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Eliza Frances Andrews, The war-time journal of a Georgia girl, 1864-1865, chapter 5 (search)
Mr. Davis does not seem to have been aware of the real danger of his situation until he came to Washington, where some of his friends gave him a serious talk, and advised him to travel with more secrecy and dispatch than he has been using. Mr. Reagan and Mr. Mallory are also in town, and Gen. Toombs has returned, having encountered danger ahead, I fear. Judge Crump is back too, with his Confederate treasury, containing, it is said, three hundred thousand dollars in specie. He is staying esterday evening, because she couldn't help crying, and she was ashamed for the people who called to see her looking so ugly, with her eyes and nose red. She says that at night, after the crowd left, there was a private meeting in his room, where Reagan and Mallory and other high officials were present, and again early in the morning there were other confabulations before they all scattered and went their ways-and this, I suppose, is the end of the Confederacy. Then she made me laugh by telling
, simply that he might exercise his own wellknown love for military affairs and be himself the de facto Secretary of War. The selection of Mr. Mallory, of Florida, for the Navy Department, was more popular and was, as yet, generally considered a good one. His long experience as chairman of the committee on naval affairs, in the United States Senate, and his reputation for clearness of reasoning and firmness of purpose, made him acceptable to the majority of politicians and people. Of Mr. Reagan the people knew little; but their fate was not in his hands, and just now they were content to wait for their letters. The Treasury Department was justly supposed to be the key to national success. It was at least the twin, in importance, with the War Office. Mr. Memminger, of South Carolina, was a self-made man, who had managed the finances of his state and had made reputation for some financiering ability and much common sense. He had, moreover, the advantage of being a new man; an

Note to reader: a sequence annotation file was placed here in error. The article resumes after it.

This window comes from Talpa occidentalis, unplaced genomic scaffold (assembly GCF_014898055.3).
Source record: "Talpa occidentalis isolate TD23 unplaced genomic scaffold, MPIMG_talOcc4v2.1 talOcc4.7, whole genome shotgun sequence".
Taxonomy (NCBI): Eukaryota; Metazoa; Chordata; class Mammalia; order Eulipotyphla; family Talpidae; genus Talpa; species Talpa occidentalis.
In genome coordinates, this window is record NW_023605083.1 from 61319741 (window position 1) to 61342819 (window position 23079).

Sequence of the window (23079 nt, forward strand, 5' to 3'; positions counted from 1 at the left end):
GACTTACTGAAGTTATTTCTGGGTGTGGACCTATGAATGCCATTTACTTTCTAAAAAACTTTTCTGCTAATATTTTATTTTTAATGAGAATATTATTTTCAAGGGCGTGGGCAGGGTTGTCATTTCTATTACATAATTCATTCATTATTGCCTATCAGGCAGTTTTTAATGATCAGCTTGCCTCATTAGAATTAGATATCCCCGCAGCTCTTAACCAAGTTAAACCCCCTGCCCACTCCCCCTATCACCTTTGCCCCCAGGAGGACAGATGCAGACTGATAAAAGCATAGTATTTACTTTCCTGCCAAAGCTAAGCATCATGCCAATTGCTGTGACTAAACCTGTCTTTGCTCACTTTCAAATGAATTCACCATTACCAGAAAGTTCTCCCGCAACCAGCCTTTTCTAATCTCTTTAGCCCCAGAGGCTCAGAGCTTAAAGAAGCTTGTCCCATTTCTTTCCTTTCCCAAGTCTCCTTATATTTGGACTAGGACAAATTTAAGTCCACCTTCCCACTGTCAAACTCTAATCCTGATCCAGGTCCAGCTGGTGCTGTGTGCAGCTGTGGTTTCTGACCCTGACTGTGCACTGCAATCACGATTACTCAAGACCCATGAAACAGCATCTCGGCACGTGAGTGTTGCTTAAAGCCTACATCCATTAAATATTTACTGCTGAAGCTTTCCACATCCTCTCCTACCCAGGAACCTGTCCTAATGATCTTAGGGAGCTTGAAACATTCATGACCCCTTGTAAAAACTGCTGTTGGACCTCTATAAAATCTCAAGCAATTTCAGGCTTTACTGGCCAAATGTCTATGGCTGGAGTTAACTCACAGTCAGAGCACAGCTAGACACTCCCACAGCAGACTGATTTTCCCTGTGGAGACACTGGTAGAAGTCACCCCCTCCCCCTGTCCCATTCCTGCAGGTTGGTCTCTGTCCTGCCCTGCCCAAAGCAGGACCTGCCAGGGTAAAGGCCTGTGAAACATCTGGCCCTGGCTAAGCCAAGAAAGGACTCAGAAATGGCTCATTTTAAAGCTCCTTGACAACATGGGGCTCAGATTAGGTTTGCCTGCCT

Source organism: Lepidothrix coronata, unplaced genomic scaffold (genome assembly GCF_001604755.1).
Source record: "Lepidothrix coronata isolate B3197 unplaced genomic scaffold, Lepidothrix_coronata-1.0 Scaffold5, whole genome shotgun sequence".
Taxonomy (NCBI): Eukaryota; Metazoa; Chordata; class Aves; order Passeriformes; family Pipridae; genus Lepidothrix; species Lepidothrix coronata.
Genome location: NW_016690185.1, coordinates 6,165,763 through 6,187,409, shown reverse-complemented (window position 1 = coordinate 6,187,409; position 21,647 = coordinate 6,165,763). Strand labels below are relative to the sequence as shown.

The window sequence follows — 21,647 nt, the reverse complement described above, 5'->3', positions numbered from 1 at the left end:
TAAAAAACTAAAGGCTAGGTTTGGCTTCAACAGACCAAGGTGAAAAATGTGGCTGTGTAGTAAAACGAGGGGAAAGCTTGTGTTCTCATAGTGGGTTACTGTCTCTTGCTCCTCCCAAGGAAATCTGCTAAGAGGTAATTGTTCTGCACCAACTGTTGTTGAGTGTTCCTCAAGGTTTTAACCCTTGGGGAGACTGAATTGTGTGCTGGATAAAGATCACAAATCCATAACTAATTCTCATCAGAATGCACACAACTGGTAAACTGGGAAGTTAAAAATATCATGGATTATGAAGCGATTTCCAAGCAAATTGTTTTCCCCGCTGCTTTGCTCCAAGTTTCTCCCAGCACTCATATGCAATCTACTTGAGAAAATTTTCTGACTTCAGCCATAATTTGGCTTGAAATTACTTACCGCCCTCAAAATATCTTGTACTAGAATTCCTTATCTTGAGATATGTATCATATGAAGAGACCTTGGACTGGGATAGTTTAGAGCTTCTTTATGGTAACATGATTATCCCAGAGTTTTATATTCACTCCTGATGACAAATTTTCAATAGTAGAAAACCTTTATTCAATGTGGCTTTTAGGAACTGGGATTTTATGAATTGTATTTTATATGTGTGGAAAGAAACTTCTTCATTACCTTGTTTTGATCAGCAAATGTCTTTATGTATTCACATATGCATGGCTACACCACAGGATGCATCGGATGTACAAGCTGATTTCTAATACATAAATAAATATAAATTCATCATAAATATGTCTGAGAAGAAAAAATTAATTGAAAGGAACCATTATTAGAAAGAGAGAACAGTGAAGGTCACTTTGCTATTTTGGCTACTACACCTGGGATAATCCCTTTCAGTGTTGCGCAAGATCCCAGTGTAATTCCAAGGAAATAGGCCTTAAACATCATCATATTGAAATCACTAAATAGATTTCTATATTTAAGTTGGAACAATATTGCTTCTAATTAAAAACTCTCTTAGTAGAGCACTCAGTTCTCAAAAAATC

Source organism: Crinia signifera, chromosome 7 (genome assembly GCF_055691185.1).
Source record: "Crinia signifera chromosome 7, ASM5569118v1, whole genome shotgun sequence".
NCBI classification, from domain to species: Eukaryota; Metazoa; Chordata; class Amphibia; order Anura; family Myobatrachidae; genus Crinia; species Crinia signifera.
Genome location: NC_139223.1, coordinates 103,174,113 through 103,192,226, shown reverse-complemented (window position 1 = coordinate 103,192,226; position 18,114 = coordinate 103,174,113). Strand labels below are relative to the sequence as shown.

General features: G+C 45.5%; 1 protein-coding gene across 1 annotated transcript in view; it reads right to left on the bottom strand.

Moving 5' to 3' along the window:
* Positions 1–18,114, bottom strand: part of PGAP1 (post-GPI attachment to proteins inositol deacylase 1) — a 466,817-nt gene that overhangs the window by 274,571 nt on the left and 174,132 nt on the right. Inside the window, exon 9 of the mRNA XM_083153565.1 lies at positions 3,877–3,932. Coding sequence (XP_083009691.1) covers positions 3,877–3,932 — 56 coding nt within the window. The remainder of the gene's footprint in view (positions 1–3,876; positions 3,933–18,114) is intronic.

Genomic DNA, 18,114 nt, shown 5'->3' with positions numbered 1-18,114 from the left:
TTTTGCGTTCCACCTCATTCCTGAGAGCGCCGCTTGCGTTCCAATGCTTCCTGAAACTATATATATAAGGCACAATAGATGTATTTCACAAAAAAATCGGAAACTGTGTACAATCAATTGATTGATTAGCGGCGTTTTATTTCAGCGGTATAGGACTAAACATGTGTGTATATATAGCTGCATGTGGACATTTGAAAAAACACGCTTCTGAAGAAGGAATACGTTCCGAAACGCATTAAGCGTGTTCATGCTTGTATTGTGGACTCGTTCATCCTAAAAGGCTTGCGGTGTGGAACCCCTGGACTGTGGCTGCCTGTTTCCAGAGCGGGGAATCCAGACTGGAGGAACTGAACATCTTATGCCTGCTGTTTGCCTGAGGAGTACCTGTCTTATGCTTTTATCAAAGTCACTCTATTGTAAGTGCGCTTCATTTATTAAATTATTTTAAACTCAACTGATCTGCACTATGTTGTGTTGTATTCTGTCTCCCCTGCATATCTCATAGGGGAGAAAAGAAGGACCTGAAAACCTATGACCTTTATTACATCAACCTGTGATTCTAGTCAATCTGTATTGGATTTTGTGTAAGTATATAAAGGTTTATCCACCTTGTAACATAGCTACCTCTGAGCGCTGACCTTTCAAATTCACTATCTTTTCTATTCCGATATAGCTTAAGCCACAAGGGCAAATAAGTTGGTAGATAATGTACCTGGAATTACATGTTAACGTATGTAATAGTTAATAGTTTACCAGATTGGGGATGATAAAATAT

erse with perfectly bland manner and unwearying courtesy; and his rosy, smiling visage impressed all who approached him with vague belief that he had just heard good news, which would be immediately promulgated for public delectation. The other members of the Cabinet, though not equally unpopular, still failed fully to satisfy the great demands of the people. Two of them were daily arraigned before the tribunal of the press — with what reason, I shall endeavor, hereafter, to show. Mr. Reagan's administration of the Post-office, while very bad, was possibly as good as any one else could have inaugurated, with the short rolling-stock and cut roads of ill-managed, or unmanaged systems; and the Attorney-General was of so little importance for the moment as to create but little comment. Thus the permanent government of the struggling South was inaugurated amid low-lowering clouds. Every wind from the North and West threatened to burst them into overwhelming flood; while, withi